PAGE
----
Seated at the center of a new design-related copyright conversation, a series of Eiffel chairs sold by discount superstore Aldi has designers arguing on both sides.
The chairs in question look significantly like the DSW Eames Plastic Chair (designed by Charles and Ray Eames in 1950), currently made by copyright holders Vitra in Switzerland.
Critics point out that Aldi has been caught doing this before, selling things like Mies van der Rohe’s Barcelona Chair on countries where it can avoid copyright entanglements, either because the copyrights have expired or replicas are permitted by law.
Defenders of the discount retailer argue that the entire point of these plastic chairs was to create something cheap, comfortable and easy to mass produce. In other words: the fact that replicas sell for 40 GBP and licensed remakes sell for ten times that goes against the intent of the designers.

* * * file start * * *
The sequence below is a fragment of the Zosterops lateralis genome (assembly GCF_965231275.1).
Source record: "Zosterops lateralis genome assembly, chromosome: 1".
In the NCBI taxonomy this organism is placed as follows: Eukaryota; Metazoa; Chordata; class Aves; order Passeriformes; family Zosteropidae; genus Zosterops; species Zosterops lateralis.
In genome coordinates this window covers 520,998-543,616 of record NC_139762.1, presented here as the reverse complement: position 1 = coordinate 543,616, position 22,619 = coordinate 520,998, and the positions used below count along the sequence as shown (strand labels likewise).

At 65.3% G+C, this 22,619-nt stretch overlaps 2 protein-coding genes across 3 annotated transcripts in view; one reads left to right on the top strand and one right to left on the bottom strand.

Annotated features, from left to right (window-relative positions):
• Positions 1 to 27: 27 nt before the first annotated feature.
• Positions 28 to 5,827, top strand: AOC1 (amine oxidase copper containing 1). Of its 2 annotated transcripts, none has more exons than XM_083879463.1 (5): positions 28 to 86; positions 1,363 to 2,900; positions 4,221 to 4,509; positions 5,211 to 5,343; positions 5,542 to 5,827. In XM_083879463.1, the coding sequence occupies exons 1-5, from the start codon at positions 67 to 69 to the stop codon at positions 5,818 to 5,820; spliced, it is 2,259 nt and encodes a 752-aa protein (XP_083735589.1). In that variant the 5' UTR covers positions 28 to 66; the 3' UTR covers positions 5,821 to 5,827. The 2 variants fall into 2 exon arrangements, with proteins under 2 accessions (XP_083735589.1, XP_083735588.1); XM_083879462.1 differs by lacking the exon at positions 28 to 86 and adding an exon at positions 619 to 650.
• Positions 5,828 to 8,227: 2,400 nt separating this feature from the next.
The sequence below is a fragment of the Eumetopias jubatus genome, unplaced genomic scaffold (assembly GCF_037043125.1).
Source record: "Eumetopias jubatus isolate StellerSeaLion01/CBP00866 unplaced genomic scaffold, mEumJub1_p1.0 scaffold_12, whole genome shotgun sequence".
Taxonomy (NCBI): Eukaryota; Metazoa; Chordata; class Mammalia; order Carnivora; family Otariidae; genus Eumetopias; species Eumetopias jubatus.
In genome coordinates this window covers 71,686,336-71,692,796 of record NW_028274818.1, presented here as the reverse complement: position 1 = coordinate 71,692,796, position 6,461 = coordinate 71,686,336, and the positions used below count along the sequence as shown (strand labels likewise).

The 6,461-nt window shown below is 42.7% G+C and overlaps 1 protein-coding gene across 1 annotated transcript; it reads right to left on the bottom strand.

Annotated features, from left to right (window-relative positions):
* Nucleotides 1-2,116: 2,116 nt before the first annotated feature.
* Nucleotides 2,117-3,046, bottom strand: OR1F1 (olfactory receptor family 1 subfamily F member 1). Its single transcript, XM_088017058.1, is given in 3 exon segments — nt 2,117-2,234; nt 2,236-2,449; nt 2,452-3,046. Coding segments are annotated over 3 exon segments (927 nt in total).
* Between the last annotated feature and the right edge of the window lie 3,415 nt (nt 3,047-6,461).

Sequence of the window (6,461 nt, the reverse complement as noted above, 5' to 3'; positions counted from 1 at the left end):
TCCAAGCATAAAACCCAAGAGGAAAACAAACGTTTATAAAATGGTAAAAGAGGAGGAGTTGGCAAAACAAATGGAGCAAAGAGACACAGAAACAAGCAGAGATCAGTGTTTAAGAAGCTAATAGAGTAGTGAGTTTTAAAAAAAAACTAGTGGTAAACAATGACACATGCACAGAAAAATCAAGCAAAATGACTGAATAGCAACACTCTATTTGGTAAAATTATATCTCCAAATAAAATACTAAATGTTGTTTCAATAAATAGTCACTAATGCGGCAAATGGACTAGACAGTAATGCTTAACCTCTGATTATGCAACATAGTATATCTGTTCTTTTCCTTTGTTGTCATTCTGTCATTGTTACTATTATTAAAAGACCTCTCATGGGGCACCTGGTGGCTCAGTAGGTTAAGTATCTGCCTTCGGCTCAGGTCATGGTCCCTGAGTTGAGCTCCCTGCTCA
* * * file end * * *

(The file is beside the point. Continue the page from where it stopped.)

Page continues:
Either way, Aldi seems to way to stay out of the fray, perhaps planning to hide behind slight design differences when it comes to the structure, materials and details of the seats.
In some places, like the United Kingdom, changes to laws have been proposed or are in the works, which may provide additional protections for rights holders now and into the future.
There is a larger question at work here though too: how close do designs have to be for them to risk creating intellectual property controversies? There are, after all, only so many ways to plan, design and construct a chair for a human occupant. These days, so many 3D models of seats have been uploaded to programs like SketchUp and it is easier than ever to simply cut, paste and print a copy of one’s own on a 3D printer.